3. Team Distribution - When everyone works out of the same office during the same hours, you may not need github. If your file server isn't too burdened, just put Git on it.
  4. Security - You can probably find many sites that are secure, but perceptions of security for some clients are more important. Having your own ironclad network may be the right thing to gain their confidence. Security badges, retinal scanners and armed guards just screams security to some clients.
  5. Training - There's more to it than just how to use the app, there are the rules and procedures that your company/team wants to put in place. Having an idea of how you want to do things can drive what tools to use. Attracting additional team members gets a little easier if they like the way you do things.

Start working through the entire process of coding and delivering. The more people that are involved in this process the better. You don't want to adopt a source control platform based on certain criteria only to have someone in management change everything. "This distributed agile thing isn't working, so we'll need everyone to start working from the office at 8-7 starting Monday, Okay."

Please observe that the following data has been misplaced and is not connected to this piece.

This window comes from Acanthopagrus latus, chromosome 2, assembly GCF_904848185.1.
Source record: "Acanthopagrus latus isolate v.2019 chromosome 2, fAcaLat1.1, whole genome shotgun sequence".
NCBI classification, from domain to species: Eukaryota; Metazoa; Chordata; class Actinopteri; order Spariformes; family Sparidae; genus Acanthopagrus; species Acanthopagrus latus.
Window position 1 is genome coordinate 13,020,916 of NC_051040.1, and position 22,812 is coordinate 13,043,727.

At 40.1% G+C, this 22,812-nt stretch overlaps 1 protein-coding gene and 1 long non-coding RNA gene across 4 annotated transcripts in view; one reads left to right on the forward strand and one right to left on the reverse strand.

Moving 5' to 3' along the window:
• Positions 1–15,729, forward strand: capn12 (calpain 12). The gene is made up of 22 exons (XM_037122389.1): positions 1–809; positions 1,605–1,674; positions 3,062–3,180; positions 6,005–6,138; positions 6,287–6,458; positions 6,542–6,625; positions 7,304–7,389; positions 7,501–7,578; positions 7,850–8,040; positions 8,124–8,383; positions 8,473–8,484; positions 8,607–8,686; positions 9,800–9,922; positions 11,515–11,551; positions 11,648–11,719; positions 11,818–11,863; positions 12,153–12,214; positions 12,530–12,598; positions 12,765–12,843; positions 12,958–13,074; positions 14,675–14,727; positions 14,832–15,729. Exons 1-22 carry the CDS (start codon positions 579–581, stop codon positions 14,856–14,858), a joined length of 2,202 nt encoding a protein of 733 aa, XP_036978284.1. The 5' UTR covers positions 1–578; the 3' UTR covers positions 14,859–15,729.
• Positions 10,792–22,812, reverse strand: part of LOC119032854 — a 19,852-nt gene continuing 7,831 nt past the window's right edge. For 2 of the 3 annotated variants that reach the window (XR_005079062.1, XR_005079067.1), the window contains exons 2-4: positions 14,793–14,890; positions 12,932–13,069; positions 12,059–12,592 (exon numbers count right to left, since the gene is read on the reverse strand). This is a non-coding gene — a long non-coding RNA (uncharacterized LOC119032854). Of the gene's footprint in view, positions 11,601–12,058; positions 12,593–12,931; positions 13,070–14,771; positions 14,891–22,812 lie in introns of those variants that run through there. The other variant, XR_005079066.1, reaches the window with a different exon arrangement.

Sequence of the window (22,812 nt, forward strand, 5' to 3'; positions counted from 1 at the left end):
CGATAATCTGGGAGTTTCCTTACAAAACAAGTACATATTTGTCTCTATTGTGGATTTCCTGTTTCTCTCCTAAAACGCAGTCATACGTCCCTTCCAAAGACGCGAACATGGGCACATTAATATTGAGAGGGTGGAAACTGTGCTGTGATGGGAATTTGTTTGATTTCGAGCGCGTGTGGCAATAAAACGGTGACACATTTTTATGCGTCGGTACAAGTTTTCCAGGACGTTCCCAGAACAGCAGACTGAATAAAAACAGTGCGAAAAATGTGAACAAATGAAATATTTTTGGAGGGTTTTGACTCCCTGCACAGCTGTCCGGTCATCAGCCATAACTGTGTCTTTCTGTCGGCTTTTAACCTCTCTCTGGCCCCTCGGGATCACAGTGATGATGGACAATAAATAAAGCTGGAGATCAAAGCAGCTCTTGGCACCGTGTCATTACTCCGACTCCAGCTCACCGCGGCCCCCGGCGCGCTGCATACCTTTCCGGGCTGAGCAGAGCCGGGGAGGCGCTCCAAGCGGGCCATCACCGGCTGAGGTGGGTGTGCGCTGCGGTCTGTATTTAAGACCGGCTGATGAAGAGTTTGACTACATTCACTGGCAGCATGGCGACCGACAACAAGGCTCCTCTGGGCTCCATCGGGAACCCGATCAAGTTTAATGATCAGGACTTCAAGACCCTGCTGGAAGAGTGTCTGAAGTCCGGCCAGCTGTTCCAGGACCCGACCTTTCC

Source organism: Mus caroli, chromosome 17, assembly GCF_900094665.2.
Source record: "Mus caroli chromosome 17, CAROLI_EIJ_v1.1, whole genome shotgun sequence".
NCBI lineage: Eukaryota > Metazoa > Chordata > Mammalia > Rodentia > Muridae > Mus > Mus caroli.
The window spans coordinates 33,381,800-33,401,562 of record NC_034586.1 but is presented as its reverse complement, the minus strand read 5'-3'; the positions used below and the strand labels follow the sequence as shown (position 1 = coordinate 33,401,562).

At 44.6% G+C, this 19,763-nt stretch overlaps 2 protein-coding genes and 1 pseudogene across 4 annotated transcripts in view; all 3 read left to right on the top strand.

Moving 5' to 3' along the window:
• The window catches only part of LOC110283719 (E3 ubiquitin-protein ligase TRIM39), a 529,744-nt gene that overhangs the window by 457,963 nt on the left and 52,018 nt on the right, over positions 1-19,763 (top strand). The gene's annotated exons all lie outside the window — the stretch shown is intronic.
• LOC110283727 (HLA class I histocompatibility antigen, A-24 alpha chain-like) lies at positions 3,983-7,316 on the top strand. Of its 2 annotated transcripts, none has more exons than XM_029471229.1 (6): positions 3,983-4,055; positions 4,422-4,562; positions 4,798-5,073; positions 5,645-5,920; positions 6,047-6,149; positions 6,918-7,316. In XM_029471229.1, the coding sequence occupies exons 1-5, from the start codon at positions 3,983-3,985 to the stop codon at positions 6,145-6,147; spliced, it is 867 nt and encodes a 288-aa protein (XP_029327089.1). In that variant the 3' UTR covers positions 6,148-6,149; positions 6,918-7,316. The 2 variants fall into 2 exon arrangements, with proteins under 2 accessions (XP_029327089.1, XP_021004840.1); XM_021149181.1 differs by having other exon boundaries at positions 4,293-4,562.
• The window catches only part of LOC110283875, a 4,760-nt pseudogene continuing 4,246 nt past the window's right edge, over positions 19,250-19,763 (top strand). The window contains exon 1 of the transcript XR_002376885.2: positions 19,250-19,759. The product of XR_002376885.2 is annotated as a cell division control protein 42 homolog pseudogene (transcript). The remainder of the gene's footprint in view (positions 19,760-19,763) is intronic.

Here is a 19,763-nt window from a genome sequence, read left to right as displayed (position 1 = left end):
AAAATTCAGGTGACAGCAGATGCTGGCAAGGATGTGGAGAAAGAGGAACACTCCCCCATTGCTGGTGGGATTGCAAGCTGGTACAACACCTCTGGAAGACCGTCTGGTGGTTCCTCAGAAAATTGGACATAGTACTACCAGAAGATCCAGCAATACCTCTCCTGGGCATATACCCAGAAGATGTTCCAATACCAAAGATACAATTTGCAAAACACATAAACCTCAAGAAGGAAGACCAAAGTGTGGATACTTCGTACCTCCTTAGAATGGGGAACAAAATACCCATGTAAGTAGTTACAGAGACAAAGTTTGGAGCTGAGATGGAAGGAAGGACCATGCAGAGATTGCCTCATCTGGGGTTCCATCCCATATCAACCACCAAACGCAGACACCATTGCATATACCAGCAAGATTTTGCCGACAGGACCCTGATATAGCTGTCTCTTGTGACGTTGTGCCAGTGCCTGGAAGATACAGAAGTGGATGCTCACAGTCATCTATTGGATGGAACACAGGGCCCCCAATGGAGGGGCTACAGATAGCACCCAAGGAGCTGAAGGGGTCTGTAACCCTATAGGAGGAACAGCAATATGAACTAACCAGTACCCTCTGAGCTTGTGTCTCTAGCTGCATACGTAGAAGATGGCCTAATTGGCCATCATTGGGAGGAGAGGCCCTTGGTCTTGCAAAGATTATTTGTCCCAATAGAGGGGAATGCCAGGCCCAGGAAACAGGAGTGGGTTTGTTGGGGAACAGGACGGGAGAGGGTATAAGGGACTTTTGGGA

2

I'm not necessarily saying you shouldn't host your company's repository in the cloud, but I've personally experienced some disadvantages and pain with cloud hosting.

How fast and reliable is your internet connection?

To me, that is the single biggest consideration. For example, my company is located in a pretty rural area. While our intra-net speeds are blazing fast, our inter-net speeds are slow at best, downright flakey at worst.

Depending on which VCS you're using, some of the pain can be mitigated. Distributed version control systems, like Git, aren't so bad because you can still work locally. You can even init a new repo on a network drive if you really need to share some code with a co-worker. In comparison, you can't really do either of those things with Team Foundation (despite the whole local workspace thing).

But that's just the code. There's a whole lot more to your cloud hosted repository than just the code. What about your work items (features/bug list)? What about your documentation (wiki)? What about your continuous integration build? All of these things will likely also be hosted in the cloud along side your code. If your internet connection goes down, how will you work without these things?